Sports in the south began to grow at an exponential rate at the turn of the 19th century. Southern culture always seemed to have this idea of masculinity and toughness, and a man is not a real man until he proves his worth. Sports became a new outlet for this notion rather than just working on the farm or doing things at home. Football in particular became the sport of choice for the south and they started to grow. An interesting part of this growth was the religious side of the sports. Miller writes that evangelicals in the south came to see the sport of football as barbaric and immoral. They believed the sport had no place in their society and that it was not right for men to be participating in it. The two sides were at odds but eventually football won out and the south became a powerhouse. Miller talks about how the south took a different approach to football compared to the north and that’s why they were able to succeed. There need for satisfaction and to prove their worth drove them harder and led to the south and in particular the southeastern conference to become the powerhouse of college football today. The south was able to make strides faster than any other part of the country and its remarkable to see. The feelings of masculinity have not gone away and it continues to drive the southern men, they choose to play football rather than tennis or baseball because they are not as masculine.

The U.S. was determined to spread its influence across the globe. Whether it is through sports, arts, or culture, the United States has always had this need to expand and spread its culture. The YMCA in particular was an instrument for the U.S. to spread sports to Central and South America. The U.S. had very close relationships with Puerto Rico and Brazil in the late 19th and early 20th centuries and while they went on missions to spread Christianity they brought sports with them as well. These sports were a way the U.S. could share their culture and values with other countries in a more endearing way. Over time these values began to take hold although these countries did not fully change their ways. While they adopted the idea of American sports and aspects of the American economic system, they mixed it with their already existing culture rather than changing it altogether. Country leaders and people are resistant to full on change but you can see little influences across Latin America that were left by the U.S. in their culture.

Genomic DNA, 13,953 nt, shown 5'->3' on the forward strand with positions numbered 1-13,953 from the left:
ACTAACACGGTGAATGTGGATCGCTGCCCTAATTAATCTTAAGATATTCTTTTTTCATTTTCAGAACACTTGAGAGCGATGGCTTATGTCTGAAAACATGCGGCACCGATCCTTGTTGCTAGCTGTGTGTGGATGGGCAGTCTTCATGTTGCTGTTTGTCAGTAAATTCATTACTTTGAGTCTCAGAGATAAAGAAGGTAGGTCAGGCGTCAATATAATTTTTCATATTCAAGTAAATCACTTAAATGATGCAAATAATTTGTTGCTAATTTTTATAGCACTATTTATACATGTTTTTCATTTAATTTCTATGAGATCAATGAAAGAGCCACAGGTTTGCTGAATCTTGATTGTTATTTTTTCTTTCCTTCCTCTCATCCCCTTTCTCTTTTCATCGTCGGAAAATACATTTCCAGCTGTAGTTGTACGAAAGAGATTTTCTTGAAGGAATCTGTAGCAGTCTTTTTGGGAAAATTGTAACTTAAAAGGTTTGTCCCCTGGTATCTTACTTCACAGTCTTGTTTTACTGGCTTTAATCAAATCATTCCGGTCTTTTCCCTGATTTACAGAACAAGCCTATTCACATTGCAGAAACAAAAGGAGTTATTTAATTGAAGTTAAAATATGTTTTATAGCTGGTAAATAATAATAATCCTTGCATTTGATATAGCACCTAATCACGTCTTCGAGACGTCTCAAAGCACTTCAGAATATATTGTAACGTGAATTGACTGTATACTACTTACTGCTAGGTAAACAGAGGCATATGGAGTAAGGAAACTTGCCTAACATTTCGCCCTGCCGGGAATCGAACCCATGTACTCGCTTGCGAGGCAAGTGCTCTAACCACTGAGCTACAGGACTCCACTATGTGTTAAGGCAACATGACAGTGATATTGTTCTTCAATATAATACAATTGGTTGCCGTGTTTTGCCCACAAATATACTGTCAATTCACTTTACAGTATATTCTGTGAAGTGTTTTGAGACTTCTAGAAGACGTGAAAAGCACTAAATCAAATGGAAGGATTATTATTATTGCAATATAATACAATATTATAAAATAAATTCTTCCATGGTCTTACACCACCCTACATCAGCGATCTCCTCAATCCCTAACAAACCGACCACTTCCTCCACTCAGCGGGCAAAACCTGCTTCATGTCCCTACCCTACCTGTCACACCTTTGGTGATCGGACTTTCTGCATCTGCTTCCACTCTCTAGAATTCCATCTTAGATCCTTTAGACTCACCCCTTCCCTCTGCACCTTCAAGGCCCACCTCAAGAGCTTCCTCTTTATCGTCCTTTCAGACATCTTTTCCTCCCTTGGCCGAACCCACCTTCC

At the turn of the 19th century, the idea of imperialism had taken the world by storm. Many of the leading countries of the world (like America) felt the need to spread their ways of life to other underdeveloped countries. As America expanded to more countries after the Spanish America War in 1898, it used organizations like the YMCA to help civilize these countries. America felt the need that they had to implement their ideas, beliefs, and systems onto their colonies. Therefore, the YMCA and other organizations were provided with many opportunities to help implement American ideals. YMCA began to expand to countries like Brazil, Puerto Rico, and the Philippines. They came in the name of Christianity and America, through sports. They encouraged young boys and men to begin participating in sports and physical activities. While simultaneously sharing and beginning to instill American values over time. Although America hoped to transform their colonies into mini Americas, they were not entirely successful as many countries retained different aspects of uniqueness. One example is Puerto Rico, even though they enjoyed the American ways of capitalism, they still held onto a sense of diversity. This was in part due to teachers, who implemented the things they wanted from America and left out the things they did not. For example, baseball and basketball began to become more popular, while the notion (from America) that women were too weak to compete in sports also took root.